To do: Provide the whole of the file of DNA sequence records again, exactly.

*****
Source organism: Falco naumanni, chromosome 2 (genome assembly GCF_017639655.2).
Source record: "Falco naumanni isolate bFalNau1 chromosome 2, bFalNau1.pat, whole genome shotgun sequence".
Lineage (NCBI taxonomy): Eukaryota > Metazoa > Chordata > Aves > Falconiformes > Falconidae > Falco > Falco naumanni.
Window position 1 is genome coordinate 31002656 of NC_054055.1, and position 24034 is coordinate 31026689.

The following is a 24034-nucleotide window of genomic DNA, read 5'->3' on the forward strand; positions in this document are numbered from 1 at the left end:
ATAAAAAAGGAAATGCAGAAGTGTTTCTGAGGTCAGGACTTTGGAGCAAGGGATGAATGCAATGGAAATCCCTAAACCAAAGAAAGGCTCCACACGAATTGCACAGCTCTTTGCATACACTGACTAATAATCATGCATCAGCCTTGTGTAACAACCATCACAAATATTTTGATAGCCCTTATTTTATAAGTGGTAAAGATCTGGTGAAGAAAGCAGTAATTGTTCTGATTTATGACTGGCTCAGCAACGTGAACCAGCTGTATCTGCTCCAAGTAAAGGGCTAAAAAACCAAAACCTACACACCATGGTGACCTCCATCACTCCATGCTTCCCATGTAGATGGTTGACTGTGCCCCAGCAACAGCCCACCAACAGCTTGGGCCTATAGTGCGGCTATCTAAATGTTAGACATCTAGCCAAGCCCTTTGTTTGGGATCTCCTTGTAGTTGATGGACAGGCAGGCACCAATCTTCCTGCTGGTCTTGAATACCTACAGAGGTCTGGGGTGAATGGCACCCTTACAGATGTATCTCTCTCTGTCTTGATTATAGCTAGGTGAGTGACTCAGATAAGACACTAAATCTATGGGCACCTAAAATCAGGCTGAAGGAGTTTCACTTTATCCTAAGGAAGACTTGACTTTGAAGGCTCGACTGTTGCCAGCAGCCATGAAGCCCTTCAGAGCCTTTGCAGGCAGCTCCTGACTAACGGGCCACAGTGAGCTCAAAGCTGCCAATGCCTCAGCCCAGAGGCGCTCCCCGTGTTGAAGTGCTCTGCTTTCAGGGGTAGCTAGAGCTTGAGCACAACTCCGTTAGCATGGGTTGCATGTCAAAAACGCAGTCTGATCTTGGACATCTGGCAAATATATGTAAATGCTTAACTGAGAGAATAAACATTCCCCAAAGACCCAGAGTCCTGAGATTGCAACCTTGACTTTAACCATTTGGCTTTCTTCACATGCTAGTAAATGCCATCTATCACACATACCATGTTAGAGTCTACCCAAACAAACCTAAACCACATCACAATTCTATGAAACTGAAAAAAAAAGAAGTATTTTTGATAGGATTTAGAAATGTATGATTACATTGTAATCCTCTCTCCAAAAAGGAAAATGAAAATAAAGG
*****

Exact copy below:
Source organism: Falco naumanni, chromosome 2 (genome assembly GCF_017639655.2).
Source record: "Falco naumanni isolate bFalNau1 chromosome 2, bFalNau1.pat, whole genome shotgun sequence".
Lineage (NCBI taxonomy): Eukaryota > Metazoa > Chordata > Aves > Falconiformes > Falconidae > Falco > Falco naumanni.
Window position 1 is genome coordinate 31002656 of NC_054055.1, and position 24034 is coordinate 31026689.

The following is a 24034-nucleotide window of genomic DNA, read 5'->3' on the forward strand; positions in this document are numbered from 1 at the left end:
ATAAAAAAGGAAATGCAGAAGTGTTTCTGAGGTCAGGACTTTGGAGCAAGGGATGAATGCAATGGAAATCCCTAAACCAAAGAAAGGCTCCACACGAATTGCACAGCTCTTTGCATACACTGACTAATAATCATGCATCAGCCTTGTGTAACAACCATCACAAATATTTTGATAGCCCTTATTTTATAAGTGGTAAAGATCTGGTGAAGAAAGCAGTAATTGTTCTGATTTATGACTGGCTCAGCAACGTGAACCAGCTGTATCTGCTCCAAGTAAAGGGCTAAAAAACCAAAACCTACACACCATGGTGACCTCCATCACTCCATGCTTCCCATGTAGATGGTTGACTGTGCCCCAGCAACAGCCCACCAACAGCTTGGGCCTATAGTGCGGCTATCTAAATGTTAGACATCTAGCCAAGCCCTTTGTTTGGGATCTCCTTGTAGTTGATGGACAGGCAGGCACCAATCTTCCTGCTGGTCTTGAATACCTACAGAGGTCTGGGGTGAATGGCACCCTTACAGATGTATCTCTCTCTGTCTTGATTATAGCTAGGTGAGTGACTCAGATAAGACACTAAATCTATGGGCACCTAAAATCAGGCTGAAGGAGTTTCACTTTATCCTAAGGAAGACTTGACTTTGAAGGCTCGACTGTTGCCAGCAGCCATGAAGCCCTTCAGAGCCTTTGCAGGCAGCTCCTGACTAACGGGCCACAGTGAGCTCAAAGCTGCCAATGCCTCAGCCCAGAGGCGCTCCCCGTGTTGAAGTGCTCTGCTTTCAGGGGTAGCTAGAGCTTGAGCACAACTCCGTTAGCATGGGTTGCATGTCAAAAACGCAGTCTGATCTTGGACATCTGGCAAATATATGTAAATGCTTAACTGAGAGAATAAACATTCCCCAAAGACCCAGAGTCCTGAGATTGCAACCTTGACTTTAACCATTTGGCTTTCTTCACATGCTAGTAAATGCCATCTATCACACATACCATGTTAGAGTCTACCCAAACAAACCTAAACCACATCACAATTCTATGAAACTGAAAAAAAAAGAAGTATTTTTGATAGGATTTAGAAATGTATGATTACATTGTAATCCTCTCTCCAAAAAGGAAAATGAAAATAAAGG